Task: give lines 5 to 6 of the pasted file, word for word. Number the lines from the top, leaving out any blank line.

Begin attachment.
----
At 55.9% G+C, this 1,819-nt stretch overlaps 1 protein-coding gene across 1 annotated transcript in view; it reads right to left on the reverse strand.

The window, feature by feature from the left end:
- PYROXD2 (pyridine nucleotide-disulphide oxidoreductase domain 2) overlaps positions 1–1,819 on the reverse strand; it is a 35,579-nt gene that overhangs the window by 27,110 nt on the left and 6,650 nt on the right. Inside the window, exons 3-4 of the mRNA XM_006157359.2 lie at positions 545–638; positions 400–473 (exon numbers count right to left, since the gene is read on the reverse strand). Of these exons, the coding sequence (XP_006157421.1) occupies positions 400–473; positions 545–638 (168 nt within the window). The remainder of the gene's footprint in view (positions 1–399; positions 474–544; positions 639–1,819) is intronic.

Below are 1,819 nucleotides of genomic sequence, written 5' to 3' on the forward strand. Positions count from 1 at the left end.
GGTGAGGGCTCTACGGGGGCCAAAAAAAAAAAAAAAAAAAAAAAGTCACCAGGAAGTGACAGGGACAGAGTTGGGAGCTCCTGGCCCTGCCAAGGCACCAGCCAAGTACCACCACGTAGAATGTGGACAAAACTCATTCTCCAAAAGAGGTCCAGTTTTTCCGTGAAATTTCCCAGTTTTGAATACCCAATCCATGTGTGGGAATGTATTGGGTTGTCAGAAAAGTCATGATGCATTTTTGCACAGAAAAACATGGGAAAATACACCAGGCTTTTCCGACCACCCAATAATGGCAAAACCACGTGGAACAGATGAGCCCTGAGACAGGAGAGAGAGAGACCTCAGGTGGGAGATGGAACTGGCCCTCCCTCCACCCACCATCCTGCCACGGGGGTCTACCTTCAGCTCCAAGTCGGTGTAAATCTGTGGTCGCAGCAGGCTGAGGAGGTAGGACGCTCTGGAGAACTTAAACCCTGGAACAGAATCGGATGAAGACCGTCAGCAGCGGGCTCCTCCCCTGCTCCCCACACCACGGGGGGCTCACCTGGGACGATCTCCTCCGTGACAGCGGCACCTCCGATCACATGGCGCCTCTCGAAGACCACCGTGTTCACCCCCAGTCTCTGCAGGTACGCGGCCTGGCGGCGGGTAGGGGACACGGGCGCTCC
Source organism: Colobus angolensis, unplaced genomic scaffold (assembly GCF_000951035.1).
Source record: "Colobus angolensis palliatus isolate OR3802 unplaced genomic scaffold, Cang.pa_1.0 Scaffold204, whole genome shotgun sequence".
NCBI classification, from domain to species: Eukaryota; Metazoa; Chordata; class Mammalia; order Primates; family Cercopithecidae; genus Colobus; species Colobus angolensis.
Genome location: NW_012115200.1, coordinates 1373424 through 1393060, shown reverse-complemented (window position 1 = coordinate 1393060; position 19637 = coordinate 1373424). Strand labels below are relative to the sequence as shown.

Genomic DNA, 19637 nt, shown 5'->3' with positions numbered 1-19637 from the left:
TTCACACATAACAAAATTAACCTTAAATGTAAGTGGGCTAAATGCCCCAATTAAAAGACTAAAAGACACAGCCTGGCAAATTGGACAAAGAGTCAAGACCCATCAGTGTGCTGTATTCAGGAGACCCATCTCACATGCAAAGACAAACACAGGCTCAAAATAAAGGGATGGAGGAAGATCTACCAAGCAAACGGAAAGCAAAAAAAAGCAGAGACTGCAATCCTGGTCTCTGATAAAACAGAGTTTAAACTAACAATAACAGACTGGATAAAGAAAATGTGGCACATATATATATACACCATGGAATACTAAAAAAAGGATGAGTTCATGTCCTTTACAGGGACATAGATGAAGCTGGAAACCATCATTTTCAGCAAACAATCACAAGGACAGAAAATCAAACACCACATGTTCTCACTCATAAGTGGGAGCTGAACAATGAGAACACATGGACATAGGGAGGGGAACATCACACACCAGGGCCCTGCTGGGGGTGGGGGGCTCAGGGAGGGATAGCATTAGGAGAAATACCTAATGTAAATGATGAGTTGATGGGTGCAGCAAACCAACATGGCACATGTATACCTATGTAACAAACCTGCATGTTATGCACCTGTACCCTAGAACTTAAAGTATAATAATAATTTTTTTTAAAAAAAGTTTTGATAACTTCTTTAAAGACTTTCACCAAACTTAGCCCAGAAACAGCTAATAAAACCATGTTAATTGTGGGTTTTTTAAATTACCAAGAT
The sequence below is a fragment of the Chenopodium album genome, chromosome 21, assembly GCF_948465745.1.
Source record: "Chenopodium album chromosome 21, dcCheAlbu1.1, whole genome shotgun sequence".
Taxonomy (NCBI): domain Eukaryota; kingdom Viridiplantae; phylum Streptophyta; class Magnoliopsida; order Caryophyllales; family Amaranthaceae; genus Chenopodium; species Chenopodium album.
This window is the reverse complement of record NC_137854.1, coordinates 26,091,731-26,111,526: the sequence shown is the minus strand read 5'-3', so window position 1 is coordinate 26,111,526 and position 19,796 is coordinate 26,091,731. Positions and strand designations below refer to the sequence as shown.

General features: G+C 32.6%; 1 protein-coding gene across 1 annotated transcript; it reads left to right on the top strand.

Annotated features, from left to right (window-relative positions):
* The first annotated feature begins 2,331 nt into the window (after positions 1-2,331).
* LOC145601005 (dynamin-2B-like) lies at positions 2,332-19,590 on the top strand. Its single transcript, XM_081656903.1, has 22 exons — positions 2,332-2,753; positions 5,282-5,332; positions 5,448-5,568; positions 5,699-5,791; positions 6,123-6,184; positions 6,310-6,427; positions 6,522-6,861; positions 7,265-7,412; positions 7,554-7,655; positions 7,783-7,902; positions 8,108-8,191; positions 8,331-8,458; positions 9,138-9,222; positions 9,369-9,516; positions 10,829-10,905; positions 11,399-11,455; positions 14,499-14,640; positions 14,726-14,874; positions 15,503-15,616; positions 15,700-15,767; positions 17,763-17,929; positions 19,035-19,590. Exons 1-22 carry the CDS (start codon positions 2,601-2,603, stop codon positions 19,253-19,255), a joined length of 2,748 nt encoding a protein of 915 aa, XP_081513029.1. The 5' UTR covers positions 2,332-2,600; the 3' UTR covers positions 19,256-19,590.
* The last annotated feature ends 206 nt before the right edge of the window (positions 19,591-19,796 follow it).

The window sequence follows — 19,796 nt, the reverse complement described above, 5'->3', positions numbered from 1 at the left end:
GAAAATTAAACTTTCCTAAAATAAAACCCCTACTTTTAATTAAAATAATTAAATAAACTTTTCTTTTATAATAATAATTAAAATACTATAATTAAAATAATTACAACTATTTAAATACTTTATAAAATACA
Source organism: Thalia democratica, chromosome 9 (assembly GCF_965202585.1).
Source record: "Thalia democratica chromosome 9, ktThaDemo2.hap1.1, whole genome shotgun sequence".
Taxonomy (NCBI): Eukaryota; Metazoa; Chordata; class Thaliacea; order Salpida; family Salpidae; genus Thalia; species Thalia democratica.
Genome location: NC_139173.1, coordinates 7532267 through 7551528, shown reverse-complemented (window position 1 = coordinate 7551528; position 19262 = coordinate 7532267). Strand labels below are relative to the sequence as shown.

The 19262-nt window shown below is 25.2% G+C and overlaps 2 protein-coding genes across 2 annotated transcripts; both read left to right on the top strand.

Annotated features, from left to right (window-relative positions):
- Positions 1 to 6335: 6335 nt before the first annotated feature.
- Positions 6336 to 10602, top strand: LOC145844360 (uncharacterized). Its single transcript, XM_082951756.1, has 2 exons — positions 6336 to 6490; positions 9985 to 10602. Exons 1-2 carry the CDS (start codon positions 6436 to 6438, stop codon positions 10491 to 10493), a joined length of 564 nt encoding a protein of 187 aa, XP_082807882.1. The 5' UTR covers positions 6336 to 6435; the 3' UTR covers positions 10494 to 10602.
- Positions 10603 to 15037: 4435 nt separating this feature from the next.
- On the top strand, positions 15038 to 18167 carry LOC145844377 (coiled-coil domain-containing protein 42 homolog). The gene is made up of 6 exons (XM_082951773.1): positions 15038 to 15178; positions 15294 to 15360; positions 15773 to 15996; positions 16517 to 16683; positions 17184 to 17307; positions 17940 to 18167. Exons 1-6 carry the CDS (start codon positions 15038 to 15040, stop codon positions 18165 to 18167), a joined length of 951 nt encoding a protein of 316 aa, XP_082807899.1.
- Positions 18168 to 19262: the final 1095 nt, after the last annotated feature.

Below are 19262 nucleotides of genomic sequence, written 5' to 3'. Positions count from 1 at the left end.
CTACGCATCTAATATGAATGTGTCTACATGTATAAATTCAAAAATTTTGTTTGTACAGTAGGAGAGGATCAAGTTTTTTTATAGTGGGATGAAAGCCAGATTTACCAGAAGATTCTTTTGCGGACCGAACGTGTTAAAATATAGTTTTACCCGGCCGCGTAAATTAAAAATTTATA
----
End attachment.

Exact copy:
GGTGAGGGCTCTACGGGGGCCAAAAAAAAAAAAAAAAAAAAAAAGTCACCAGGAAGTGACAGGGACAGAGTTGGGAGCTCCTGGCCCTGCCAAGGCACCAGCCAAGTACCACCACGTAGAATGTGGACAAAACTCATTCTCCAAAAGAGGTCCAGTTTTTCCGTGAAATTTCCCAGTTTTGAATACCCAATCCATGTGTGGGAATGTATTGGGTTGTCAGAAAAGTCATGATGCATTTTTGCACAGAAAAACATGGGAAAATACACCAGGCTTTTCCGACCACCCAATAATGGCAAAACCACGTGGAACAGATGAGCCCTGAGACAGGAGAGAGAGAGACCTCAGGTGGGAGATGGAACTGGCCCTCCCTCCACCCACCATCCTGCCACGGGGGTCTACCTTCAGCTCCAAGTCGGTGTAAATCTGTGGTCGCAGCAGGCTGAGGAGGTAGGACGCTCTGGAGAACTTAAACCCTGGAACAGAATCGGATGAAGACCGTCAGCAGCGGGCTCCTCCCCTGCTCCCCACACCACGGGGGGCTCACCTGGGACGATCTCCTCCGTGACAGCGGCACCTCCGATCACATGGCGCCTCTCGAAGACCACCGTGTTCACCCCCAGTCTCTGCAGGTACGCGGCCTGGCGGCGGGTAGGGGACACGGGCGCTCC
Source organism: Colobus angolensis, unplaced genomic scaffold (assembly GCF_000951035.1).